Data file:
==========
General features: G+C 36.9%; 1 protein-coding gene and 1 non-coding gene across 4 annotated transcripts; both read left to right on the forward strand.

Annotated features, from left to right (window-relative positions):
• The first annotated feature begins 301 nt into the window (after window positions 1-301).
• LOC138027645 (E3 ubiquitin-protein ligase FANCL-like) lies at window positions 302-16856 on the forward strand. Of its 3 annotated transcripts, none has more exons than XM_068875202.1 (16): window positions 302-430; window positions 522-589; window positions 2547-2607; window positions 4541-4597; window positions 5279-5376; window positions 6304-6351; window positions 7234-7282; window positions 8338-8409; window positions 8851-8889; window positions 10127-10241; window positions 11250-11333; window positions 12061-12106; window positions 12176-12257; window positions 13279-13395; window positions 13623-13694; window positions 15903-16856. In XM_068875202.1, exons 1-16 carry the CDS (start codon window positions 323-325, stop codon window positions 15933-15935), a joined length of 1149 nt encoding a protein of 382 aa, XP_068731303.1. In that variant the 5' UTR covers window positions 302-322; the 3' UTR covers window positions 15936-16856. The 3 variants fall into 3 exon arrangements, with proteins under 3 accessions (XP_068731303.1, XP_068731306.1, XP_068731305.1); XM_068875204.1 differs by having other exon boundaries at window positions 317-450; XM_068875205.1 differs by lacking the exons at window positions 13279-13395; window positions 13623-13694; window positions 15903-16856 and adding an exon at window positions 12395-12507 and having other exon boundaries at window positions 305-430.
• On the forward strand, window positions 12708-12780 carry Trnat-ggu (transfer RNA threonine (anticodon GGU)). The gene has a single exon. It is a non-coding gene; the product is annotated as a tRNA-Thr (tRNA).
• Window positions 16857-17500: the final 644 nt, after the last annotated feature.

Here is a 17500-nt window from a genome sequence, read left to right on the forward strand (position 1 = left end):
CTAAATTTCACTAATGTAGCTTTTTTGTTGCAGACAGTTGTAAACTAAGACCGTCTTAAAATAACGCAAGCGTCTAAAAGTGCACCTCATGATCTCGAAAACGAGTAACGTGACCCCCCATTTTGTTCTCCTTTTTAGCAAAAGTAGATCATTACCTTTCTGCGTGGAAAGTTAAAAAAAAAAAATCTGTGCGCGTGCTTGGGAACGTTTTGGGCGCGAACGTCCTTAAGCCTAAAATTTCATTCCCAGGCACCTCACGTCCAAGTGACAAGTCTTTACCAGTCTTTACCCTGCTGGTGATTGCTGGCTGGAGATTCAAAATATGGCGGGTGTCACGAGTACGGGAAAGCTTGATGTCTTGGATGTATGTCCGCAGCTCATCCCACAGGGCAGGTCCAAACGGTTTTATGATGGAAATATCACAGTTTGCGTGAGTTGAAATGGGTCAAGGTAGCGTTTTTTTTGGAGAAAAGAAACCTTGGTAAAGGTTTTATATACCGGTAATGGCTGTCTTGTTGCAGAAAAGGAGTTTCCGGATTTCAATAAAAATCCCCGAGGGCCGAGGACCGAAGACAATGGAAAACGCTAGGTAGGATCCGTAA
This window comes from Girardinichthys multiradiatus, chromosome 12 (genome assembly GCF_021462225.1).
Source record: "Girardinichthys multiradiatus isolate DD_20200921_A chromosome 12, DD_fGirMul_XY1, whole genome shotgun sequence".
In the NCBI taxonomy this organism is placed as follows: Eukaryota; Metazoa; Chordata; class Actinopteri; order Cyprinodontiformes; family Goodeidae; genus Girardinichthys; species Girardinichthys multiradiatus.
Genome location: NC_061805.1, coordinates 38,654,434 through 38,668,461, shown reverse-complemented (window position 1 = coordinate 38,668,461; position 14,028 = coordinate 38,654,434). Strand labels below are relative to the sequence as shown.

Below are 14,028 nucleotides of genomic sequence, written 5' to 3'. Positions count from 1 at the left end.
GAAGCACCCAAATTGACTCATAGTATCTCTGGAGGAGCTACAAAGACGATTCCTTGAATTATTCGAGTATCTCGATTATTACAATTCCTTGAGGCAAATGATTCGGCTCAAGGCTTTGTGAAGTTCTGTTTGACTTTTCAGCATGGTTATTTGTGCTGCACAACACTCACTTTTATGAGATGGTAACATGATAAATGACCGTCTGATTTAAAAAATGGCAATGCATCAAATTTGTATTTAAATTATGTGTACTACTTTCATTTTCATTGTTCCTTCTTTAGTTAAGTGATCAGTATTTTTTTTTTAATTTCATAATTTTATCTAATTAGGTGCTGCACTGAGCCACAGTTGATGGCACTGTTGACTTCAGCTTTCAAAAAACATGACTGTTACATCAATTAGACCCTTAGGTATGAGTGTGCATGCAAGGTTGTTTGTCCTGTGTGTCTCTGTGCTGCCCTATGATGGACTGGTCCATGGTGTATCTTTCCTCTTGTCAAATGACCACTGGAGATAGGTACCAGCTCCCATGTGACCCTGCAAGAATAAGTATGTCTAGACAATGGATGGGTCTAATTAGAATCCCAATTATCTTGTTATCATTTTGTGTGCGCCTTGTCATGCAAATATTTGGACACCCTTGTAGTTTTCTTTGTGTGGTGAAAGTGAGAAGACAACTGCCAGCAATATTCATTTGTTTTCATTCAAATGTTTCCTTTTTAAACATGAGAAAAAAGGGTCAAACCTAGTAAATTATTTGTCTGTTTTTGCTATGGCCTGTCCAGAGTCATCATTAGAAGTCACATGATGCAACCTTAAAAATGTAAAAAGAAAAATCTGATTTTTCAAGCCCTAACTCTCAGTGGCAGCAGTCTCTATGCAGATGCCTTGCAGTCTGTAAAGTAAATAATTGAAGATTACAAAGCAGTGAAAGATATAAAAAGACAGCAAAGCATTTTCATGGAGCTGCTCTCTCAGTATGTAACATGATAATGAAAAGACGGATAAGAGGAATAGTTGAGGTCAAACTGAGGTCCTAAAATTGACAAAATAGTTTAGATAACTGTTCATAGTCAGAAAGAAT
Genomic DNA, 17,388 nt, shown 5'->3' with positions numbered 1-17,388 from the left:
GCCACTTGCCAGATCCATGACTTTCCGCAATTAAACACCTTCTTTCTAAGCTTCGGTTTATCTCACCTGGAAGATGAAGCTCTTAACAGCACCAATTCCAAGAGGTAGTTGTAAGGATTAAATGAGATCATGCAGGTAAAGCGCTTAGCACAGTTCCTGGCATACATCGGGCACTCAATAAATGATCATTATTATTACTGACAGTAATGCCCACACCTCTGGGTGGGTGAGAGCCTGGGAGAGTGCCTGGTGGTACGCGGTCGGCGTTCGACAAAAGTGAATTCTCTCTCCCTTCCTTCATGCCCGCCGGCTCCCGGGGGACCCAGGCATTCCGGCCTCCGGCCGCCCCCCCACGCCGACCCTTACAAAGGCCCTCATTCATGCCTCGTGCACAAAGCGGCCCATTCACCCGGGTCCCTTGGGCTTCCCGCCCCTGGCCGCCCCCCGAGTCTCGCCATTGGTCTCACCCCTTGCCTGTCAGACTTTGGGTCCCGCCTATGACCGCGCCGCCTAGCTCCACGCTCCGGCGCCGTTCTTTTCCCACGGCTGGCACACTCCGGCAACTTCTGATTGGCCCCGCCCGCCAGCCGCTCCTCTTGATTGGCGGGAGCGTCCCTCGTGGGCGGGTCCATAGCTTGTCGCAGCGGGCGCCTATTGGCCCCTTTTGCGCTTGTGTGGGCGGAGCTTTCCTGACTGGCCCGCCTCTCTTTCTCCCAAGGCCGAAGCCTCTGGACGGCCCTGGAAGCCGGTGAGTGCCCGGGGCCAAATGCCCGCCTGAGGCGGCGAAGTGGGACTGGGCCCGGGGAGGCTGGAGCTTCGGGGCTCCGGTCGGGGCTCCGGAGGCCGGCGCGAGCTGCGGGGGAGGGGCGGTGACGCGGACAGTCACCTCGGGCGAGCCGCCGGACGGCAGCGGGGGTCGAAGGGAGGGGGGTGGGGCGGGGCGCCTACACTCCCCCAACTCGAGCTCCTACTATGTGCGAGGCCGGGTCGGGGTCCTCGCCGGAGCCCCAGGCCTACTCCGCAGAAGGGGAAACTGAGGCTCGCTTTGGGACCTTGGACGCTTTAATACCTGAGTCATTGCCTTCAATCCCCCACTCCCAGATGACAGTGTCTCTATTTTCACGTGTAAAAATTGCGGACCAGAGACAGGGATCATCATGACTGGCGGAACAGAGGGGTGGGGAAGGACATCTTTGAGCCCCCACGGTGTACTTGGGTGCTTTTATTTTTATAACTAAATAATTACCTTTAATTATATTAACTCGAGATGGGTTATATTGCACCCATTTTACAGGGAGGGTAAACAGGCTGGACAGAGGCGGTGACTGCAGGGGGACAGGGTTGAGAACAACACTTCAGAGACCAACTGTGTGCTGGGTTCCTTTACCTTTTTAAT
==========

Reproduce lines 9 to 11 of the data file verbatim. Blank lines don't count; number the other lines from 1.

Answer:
This window comes from Girardinichthys multiradiatus, chromosome 12 (genome assembly GCF_021462225.1).
Source record: "Girardinichthys multiradiatus isolate DD_20200921_A chromosome 12, DD_fGirMul_XY1, whole genome shotgun sequence".
In the NCBI taxonomy this organism is placed as follows: Eukaryota; Metazoa; Chordata; class Actinopteri; order Cyprinodontiformes; family Goodeidae; genus Girardinichthys; species Girardinichthys multiradiatus.